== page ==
A group of transportation advocates, lawmakers, and labor representatives gathered Thursday at the Legislative Office Building to urge lawmakers to use a special session to approve a constitutional lockbox for transportation funding.
Creating the lockbox would create “a marker indicating that we are serious about this,” Rep. Jonathan Steinberg, D-Westport, said.
His co-chair on the Transportation Bonding Subcommittee, Sen. Steve Cassano, D-Manchester, said it’s imperative that the state continue its commitment to fund transportation.
It’s been a slow road to getting both additional money for transportation and a lockbox. Earlier this year the legislature approved a statutory lockbox for transportation funds, but there are ways to get around it. If the legislature supports, and then voters approve a constitutional lockbox at the voting booth in 2016, there’s no way lawmakers can raid money dedicated to funding transportation.
Senate Republican leader Len Fasano, R-North Haven, said if Democratic lawmakers were really serious about a constitutional lockbox, they should have approved it with the state budget in June.
“Today’s press conference was a political move to get headlines, after they refused to make a constitutional lockbox a part of the budget they negotiated back in June,” Fasano said in a statement.
He said anything less than a “constitutional amendment creating a transportation lockbox is merely a promise that Democrats and Governor Malloy have shown they are unable to keep.”
Cassano said he expects legislative leaders and Gov. Dannel P. Malloy to include the creation of a constitutional lockbox in the call for a special session to address the budget shortfall. The special session will likely be held in December, and a constitutional lockbox would have to be approved by a three-quarters majority in order to move forward to a statewide vote in 2016.
“A lockbox has to be approved,” Cassano said. “It makes it a lot easier to put the money aside.”
Malloy started funding his $100 billion, 30-year transportation vision with the 2016-2017 budget. At the moment, he’s using a half percent of the sales tax to help fund it, and a task force he created is expected to make more recommendations about funding opportunities next month.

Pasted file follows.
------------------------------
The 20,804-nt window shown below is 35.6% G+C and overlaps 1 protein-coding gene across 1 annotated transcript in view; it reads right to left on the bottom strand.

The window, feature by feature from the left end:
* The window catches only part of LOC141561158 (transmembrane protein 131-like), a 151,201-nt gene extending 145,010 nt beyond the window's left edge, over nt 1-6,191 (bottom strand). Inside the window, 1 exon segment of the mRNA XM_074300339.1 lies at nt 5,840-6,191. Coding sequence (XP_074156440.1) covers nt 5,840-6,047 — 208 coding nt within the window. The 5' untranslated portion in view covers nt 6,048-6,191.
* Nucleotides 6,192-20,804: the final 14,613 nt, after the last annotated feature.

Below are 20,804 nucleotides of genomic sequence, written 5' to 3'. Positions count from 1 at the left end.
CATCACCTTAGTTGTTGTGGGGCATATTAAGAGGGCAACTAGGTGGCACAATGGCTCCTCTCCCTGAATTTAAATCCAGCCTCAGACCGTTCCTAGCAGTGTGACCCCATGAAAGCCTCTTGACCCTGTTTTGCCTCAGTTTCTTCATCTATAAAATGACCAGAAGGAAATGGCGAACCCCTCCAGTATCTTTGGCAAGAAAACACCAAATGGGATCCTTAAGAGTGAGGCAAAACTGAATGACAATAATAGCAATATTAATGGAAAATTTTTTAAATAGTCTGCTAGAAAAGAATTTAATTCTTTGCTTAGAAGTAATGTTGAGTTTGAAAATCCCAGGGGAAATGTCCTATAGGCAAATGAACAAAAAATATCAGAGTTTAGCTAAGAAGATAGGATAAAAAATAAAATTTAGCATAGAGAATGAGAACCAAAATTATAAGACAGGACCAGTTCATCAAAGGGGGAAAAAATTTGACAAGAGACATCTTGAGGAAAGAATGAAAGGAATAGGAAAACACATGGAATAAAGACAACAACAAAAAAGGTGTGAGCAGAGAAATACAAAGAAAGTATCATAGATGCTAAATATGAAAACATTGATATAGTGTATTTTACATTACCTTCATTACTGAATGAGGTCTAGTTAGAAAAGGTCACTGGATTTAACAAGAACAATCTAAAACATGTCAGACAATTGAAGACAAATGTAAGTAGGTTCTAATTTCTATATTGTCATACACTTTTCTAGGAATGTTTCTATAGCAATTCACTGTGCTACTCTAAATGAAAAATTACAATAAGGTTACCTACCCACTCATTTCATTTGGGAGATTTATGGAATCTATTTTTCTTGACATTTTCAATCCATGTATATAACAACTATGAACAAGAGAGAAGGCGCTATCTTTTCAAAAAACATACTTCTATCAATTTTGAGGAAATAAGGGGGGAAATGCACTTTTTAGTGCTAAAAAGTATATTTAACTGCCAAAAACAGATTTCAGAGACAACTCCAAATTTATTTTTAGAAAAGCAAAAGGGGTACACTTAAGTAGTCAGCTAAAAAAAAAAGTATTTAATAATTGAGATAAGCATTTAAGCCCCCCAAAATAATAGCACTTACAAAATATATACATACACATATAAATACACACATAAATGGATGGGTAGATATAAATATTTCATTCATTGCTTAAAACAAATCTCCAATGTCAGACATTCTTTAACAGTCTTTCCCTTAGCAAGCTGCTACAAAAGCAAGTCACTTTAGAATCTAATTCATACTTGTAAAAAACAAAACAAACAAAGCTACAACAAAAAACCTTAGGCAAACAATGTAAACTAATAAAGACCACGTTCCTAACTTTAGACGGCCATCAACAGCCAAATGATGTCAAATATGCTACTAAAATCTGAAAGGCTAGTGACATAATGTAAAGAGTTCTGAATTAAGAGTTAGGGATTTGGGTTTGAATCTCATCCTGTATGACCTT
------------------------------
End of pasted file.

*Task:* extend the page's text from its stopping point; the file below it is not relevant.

Steinberg said the $100 billion figure sounds a little overwhelming, and some of his colleagues seem to be wavering on their commitment to transportation. He said lawmakers are wondering if they can take a little bit of money from transportation and put it toward other issues. He said he knows it’s tempting, but it’s not something he could support.
The state Bond Commission has committed $5 billion over five years to funding transportation improvements, Steinberg said.
“That’s necessary, not for grand projects, but for design work, for state of good repair that’s been ignored for many years,” Steinberg said.
Lyle Wray, director of the Capitol Region Council of Governments, said transportation funding can’t be an “on again and off again” proposition because it won’t get done, and transportation projects need a lot of lead time.
Don Shubert of the Connecticut Construction Industries Association said most of Connecticut’s highways were built 50 years ago, and in the case of four rail bridges, 100 years ago.
But for a lot of people, the state of disrepair is “virtually invisible,” Shubert said. That’s until something happens.
“Transportation affects everybody in Connecticut, every day,” Shubert said.
Highway accessibility was the number one factor in relocation decisions cited by corporate executives, according to Area Developments annual survey.
Cassano said the state for many years had the highest per capita income in the country, but he doesn’t believe the state will be able maintain that reputation because the jobs being created today don’t pay as well. He said without improving transportation, the state isn’t going to “create the industry that’s going to create the jobs that pay the kinds of (salaries) to return money to the income tax that comes to the state.”
But should the state also look at implementing tolls or raising taxes in order to have money to set aside for these transportation projects?
Cassano said that is likely part of the discussion between legislative leaders and Malloy, who are in closed-door budget negotiations in preparation for a special session.
“How much can we afford to put aside now? Look, there’s good years and there’s bad years. The lockbox protects the bad years,” he said.
Pressed on whether taxes increases should be part of the discussion, Cassano said “tax increases can’t be a part of it. We’ve had just too much in tax increases in the last couple of years.”